when we have a little more time. john chambers. still ahead, the ev startup rivian races to get ahead of trucks from rivals like gm or tesla. seeking three vehicle debuts in a row. we have the details, next. plus, roadblock pricing at $45 a share of its public debut. catch my conversation wednesday at 10:30 a.m. in new york. this is bloomberg. ♪
ed: according to sources, they hope to build 40,000 units in its first 12 months. what they have done in building out that former mitsubishi factory is install 300,000 units. what is astonishing, it is not just one car they want to launch in 2021. it is three. a truck in june, suv in august and the amazon delivery van in november. there is excitement about the company. they are, on paper, going to deliver this factory electric pickup before tesla and gm. if you think back to tesla and when it launched the model three in 2017, and only delivered around 1500 units by the end of that year. and the rest is history. elon musk has talked repeatedly about the production hell he went through in 2018. that is the story. the ambitious plan, and the sense they are not just going to the launch, they are going beyond that and hoping to get a lot of models out there in the
real world in a short space of time. emily: tell us why rivian is such an anticipated name in electric cars? bill gates points out that there is an electric car for every carmaker that goes with every letter in the alphabet. ed: it is all around this spac driven frenzy with ev companies coming to public markets. not many have a real product yet. on paper, they will be the next to bring the car to american roads, where you can get behind the wheel. they have raised a ton of money, more than $8 billion for some big-name investors, including amazon and ford. what was interesting is we learned, according to sources, that amazon actually helped them during covid by getting them ppe supplies, supplies to deal with covid. getting the factory back up and running. they are getting help from a subsidiary of ford, also an investor, to get their metal stands up and running.
there is a lot of excitement, because they are going on paper to do it, the one thing, but also because that vehicle, a factory electric pickup and suv, is more in line with what americans like to drive. most new vehicles today are in the light truck category, a bigger car. if you look at what is out there, you can go and drive, it is the smaller vehicles, like the sedans that tesla makes. that is part of the excitement. emily: quick, what is next? ed: they have to pull it off. sources are telling us they are insulated from the semiconductor shortage, currently running preproduction prototypes at high volume through a super high-tech pilot line, not even the main assembly line. a special line they set up to test everything is actually working, and they go through the assembly line starting in june. on paper, they can do it. i am hearing from sources, they're taking an ultra-cautious approach, former tesla engineers who learned from that 2018 experience. there is optimism they will pull it off.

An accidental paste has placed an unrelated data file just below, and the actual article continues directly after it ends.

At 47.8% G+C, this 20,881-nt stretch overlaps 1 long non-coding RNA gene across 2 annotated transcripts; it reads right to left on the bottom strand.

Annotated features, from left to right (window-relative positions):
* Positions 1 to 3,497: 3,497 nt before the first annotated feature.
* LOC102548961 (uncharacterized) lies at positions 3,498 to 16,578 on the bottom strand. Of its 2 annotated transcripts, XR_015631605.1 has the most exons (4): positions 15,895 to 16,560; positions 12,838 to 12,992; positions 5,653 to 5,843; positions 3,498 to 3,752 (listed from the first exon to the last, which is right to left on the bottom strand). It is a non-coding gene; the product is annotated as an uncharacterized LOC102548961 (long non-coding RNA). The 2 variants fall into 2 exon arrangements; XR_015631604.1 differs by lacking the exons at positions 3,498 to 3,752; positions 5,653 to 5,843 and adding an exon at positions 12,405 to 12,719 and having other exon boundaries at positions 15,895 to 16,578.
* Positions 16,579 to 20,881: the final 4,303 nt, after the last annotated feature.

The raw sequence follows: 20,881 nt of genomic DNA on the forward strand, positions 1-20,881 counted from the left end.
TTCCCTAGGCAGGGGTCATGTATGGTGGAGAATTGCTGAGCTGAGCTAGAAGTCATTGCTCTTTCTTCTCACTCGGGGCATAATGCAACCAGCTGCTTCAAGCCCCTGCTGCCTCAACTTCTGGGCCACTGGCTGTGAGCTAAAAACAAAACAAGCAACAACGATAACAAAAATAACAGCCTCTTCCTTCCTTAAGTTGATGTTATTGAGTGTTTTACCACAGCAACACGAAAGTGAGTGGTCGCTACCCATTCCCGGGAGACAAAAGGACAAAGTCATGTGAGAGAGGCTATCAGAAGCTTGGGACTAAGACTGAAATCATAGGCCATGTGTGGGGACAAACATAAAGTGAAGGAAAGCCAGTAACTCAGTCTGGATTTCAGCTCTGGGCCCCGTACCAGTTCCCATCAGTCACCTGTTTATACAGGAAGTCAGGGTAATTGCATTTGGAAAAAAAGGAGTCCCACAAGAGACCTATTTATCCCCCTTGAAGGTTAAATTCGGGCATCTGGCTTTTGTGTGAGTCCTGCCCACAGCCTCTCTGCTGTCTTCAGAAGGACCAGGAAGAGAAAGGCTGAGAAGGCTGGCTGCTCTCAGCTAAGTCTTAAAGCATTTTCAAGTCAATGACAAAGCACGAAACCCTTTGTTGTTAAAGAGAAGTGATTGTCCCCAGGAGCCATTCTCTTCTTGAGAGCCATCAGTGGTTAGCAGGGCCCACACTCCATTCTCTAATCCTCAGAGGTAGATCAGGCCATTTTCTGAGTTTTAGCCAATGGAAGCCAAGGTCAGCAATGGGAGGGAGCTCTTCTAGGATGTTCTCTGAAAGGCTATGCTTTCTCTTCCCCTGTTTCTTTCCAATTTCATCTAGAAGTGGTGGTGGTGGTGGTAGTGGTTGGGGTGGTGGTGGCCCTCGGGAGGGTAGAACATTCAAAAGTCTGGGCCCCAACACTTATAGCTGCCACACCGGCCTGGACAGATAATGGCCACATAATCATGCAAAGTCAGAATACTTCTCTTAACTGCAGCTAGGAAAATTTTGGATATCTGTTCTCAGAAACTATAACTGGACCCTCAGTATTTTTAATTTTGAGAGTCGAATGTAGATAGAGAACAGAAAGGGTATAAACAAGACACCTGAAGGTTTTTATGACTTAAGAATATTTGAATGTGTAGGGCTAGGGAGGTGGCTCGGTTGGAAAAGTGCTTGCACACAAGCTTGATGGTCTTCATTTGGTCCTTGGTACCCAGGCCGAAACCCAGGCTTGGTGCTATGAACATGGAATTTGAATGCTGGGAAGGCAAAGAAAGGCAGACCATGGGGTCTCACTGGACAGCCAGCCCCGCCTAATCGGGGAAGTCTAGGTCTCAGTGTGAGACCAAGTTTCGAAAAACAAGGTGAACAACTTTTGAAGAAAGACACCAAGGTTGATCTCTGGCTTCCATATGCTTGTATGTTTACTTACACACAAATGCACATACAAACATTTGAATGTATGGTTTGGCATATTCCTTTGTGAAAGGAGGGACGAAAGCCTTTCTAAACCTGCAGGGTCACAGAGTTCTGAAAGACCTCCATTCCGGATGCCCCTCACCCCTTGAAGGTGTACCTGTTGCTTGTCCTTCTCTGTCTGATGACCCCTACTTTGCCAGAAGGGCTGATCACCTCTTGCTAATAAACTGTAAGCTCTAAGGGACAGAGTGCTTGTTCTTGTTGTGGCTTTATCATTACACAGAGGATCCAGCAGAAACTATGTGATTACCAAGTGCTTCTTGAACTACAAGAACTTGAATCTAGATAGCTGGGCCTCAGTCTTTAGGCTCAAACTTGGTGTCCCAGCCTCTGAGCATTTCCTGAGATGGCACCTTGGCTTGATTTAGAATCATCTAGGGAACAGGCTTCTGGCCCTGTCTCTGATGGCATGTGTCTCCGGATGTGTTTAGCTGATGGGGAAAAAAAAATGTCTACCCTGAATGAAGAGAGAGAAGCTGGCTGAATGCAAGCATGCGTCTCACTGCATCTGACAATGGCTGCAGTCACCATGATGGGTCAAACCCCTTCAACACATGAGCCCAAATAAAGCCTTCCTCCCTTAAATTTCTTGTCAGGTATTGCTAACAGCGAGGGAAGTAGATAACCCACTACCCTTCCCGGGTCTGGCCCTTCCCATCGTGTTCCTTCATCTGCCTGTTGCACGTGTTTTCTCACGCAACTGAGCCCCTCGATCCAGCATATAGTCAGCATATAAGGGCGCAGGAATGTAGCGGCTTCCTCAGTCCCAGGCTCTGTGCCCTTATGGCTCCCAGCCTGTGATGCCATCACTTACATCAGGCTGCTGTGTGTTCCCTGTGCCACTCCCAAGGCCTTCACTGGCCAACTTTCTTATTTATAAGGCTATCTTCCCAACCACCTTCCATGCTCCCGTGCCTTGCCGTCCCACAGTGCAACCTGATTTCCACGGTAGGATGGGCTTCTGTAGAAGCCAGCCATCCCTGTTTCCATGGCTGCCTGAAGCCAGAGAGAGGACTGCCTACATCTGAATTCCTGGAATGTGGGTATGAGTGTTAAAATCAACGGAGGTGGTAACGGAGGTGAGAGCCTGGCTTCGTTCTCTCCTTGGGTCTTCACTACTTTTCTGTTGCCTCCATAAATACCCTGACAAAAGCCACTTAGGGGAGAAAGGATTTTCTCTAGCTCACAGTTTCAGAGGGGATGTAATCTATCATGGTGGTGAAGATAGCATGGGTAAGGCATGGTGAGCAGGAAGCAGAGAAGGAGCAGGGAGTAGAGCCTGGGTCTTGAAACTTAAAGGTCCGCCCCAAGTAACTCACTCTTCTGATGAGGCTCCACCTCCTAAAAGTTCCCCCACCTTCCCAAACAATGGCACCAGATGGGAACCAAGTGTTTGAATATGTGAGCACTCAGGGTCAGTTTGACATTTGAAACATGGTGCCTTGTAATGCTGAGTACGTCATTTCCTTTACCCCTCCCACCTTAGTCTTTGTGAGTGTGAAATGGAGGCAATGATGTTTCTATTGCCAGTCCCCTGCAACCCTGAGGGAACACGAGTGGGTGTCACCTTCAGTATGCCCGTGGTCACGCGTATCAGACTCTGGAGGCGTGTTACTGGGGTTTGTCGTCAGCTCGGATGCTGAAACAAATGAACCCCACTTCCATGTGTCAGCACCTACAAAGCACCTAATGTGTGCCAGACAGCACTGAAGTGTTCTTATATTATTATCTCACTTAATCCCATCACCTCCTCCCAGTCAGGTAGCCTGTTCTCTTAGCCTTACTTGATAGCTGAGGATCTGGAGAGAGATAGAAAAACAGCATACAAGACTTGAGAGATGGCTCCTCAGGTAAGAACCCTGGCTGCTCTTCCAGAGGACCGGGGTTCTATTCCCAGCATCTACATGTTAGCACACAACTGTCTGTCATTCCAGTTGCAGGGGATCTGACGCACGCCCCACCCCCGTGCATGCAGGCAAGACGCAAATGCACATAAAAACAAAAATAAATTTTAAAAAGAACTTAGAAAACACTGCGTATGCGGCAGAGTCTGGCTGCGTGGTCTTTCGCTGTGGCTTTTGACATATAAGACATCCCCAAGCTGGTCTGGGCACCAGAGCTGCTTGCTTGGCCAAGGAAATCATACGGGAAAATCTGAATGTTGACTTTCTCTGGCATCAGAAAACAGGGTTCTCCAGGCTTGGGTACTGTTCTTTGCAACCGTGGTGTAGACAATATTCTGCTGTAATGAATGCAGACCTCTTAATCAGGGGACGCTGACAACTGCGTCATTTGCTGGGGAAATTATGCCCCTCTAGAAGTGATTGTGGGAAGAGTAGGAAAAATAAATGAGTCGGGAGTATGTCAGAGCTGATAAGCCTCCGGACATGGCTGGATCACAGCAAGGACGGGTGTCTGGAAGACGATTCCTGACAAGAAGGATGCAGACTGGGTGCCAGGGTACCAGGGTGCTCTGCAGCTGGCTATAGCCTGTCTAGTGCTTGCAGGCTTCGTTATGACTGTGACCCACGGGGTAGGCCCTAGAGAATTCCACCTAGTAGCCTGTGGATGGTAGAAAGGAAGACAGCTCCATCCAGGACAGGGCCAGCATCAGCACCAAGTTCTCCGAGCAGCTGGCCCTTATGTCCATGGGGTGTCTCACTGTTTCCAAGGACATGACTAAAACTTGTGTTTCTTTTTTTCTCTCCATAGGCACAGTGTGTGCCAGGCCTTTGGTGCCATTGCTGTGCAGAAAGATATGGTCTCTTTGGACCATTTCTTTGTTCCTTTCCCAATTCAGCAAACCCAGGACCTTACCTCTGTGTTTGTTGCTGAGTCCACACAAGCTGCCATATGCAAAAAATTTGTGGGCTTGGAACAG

emily: bloomberg's ed ludlow, thanks so much for joining us. that does it for this edition of "bloomberg technology." we've a lot of big interviews coming up. next week is our bloomberg quality summit, starting march 16 we will have conversations about race, gender, diversity. i will be speaking to melinda gates, cochair of the bill and melinda gates foundation. also to finish out today, tech giants roaring back in a big way on the nasdaq bounce. meme stocks like gamestop, all the rage. gamestop, blackberry, amc all there. we we watching them. this is bloomberg. ♪
>> the following is a paid presentation brought to you by rare collectibles tv. >> over two centuries ago, the coinage act of 1792 was signed, officially declaring the dollar as the
united states of america standard unit of money. two years later, on october 15, 1794, the first american silver dollar was struck. since that day, the silver